One of the best places to look for more boatspeed is the back of your boat - specifically your backstay tensioning system. Many boats have underpowered tensioners that cannot tension the headstay adequately, or systems that are awkward to use, requiting crew to leave their normal station to make adjustments. Some simple Improvements will make adjustment easier and more effective.
Backstay tension affects many aspects of performance. On H28s it is the primary control for headstay tension, which affects genoa shape. Ease the backstay to add draft to the genoa for more power in light-to-medium conditions; tension the backstay to remove draft for better pointing in heavy air.
Mast head rigs need a powerful backstay to tension the headstay. Boats up to 33’ (10 m) tend to favour block-and-tackle systems while larger boats generally use mechanical or hydraulic systems. A simple 6:1 tackle on is the most common used on H28s.
The split backstay with ‘pincher" blocks is one of most common methods used by H28 owners. With this system, the backstay resembles an inverted "Y’ with two lower legs attached to chain plates at the corners of the transom. A pincher block rides on the legs of the backstays, and is forced down with a purchase. Split backstay systems offer many advantages, including safety (even if the tackle is released completely, the mast stays up), good power, speedy adjustment and simplicity.
The power of these systems comes from both the pinching together of the legs (where the backstay splits into two) and from the tackle itself, in effect multiplying the power. Paradoxically, the power of this pinching is greatest when the legs of the backstay are nearly parallel, and diminishes quickly as the blocks are drawn down - in other words, greatest under light loads and diminishing as the stay is tensioned.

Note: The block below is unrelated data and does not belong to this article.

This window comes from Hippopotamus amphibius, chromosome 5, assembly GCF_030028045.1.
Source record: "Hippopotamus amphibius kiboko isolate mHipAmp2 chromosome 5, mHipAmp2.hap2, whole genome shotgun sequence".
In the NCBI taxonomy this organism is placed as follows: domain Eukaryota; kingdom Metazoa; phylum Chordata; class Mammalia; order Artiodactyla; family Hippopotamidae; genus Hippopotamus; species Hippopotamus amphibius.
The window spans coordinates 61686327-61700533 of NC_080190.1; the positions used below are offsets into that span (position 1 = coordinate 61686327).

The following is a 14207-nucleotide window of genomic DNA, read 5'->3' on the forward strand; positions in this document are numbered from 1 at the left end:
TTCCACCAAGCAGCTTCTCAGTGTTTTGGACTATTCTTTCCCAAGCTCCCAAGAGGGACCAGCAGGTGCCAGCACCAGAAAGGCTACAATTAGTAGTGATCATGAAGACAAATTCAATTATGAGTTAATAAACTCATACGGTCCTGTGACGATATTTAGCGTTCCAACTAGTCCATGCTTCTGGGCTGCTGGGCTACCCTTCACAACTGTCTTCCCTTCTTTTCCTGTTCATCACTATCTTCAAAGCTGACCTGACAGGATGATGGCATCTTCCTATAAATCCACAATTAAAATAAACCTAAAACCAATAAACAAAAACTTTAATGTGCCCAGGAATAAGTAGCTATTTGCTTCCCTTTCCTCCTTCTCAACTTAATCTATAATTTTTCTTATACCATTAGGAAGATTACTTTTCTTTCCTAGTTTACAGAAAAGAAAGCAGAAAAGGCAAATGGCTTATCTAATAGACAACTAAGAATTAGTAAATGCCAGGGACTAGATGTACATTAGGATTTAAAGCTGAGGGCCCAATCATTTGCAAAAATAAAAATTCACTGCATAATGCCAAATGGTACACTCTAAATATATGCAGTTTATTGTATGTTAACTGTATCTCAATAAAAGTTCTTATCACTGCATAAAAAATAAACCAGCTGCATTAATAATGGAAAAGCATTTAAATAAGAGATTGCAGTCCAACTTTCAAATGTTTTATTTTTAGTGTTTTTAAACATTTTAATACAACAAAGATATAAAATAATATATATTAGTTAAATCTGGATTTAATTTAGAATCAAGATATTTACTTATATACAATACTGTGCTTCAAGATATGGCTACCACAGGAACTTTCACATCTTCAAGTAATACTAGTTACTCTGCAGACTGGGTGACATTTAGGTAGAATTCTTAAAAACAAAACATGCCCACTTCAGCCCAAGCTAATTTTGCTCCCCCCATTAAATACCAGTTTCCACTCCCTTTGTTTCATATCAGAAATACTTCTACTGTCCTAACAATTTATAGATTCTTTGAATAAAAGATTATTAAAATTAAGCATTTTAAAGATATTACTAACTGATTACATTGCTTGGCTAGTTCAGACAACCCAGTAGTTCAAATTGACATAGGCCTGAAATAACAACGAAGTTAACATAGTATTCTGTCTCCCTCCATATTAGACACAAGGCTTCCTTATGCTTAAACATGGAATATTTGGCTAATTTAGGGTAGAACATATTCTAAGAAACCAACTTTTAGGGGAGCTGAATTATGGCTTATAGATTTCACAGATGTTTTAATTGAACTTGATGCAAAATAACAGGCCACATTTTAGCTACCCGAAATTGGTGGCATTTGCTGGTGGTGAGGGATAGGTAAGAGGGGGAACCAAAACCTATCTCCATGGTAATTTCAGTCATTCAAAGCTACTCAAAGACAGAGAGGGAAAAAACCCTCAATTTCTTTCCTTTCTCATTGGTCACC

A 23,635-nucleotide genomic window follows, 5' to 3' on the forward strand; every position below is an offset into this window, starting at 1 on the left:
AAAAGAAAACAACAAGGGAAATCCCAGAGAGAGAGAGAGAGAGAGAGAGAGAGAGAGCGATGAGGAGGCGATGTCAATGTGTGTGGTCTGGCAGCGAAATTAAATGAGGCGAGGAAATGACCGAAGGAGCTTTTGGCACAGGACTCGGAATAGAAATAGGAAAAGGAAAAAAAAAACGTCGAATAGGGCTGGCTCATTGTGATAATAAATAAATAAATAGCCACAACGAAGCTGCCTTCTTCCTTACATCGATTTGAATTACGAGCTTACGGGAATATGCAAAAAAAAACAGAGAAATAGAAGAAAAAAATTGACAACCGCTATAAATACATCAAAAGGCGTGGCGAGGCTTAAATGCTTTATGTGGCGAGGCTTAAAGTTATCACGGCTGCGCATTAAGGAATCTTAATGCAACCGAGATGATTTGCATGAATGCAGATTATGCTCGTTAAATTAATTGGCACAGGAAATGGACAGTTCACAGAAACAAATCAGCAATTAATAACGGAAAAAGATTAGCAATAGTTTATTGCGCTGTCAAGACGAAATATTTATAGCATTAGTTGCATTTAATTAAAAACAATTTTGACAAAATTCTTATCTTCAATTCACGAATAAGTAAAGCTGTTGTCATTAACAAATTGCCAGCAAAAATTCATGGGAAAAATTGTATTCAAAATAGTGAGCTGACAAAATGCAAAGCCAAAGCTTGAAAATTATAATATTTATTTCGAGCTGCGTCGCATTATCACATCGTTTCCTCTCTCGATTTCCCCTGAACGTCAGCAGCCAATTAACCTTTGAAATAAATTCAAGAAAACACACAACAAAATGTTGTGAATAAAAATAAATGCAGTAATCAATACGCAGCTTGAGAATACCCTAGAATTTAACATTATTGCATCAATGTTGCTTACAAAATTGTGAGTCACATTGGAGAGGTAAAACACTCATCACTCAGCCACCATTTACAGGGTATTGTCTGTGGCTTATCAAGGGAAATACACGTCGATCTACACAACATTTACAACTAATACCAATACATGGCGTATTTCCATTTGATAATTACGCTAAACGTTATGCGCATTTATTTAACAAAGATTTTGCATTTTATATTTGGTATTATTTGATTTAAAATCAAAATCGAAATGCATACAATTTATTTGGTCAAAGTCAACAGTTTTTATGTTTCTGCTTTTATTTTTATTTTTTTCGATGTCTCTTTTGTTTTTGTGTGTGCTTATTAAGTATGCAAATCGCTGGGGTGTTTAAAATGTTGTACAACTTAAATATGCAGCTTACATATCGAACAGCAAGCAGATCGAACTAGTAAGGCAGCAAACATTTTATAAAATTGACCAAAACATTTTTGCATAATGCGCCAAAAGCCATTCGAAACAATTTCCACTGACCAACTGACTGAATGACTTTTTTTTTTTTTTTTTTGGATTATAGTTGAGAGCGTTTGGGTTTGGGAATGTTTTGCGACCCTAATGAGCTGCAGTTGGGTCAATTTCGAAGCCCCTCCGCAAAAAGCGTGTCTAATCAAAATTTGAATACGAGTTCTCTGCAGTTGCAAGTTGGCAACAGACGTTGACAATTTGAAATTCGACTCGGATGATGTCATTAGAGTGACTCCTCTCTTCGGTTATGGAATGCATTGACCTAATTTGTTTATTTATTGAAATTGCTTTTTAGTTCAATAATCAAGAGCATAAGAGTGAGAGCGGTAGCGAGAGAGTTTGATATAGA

Looking at an example, with the angle between the legs (under the pincher blocks) at 15 degrees, the purchase is 117.1. Multiply that by a 6:1 tackle and the result would be a power of 700:1 — enough to allow a strong man to break a 1/2" 1 x 9 (12 mm) cable! Fortunately for our boats, but unfortunately for our backs, the power drops off dramatically as the pincher blocks descend and the angle between the legs of the backstay increases. By the time the angle is 45 degrees, the power is only 13:1, and at 90 degrees it has decreased to only 3.4:1 - a final power of just 20:1 with the same 6:1 purchase. Consider efficiency loss to friction and the same crew would be lucky to tension the headstay.
To increase power in a split backstay system, increase the height of the split so that the legs are closer to parallel when the system is unloaded. In other words, if your split is very low, shorten the upper portion of the backstay and buy two longer lower legs. The only disadvantage to this is that your tackle will be longer, adding weight and windage.
Another key element of a split backstay system are the pincher blocks. Because they ride on stiff 1x19 cable, the sheaves on the pincher blocks should be as large as possible. Forcing cable to bend in a tight radius uses a great deal of energy, and using small sheaves hurts efficiency. If your wire has a kink from the pincher block, you’re damaging the cable with undersized sheaves. Larger sheaves protect the wire and reduce friction.
One way to increase effective sheave size without excess weight is to use a sheave canter that has two small sheaves riding on the wire of each leg. Good beatings in all sheaves are also mandatory, because they operate under high loads. If the sheaves aren’t rolling properly, too much energy will be wasted moving the pincher blocks.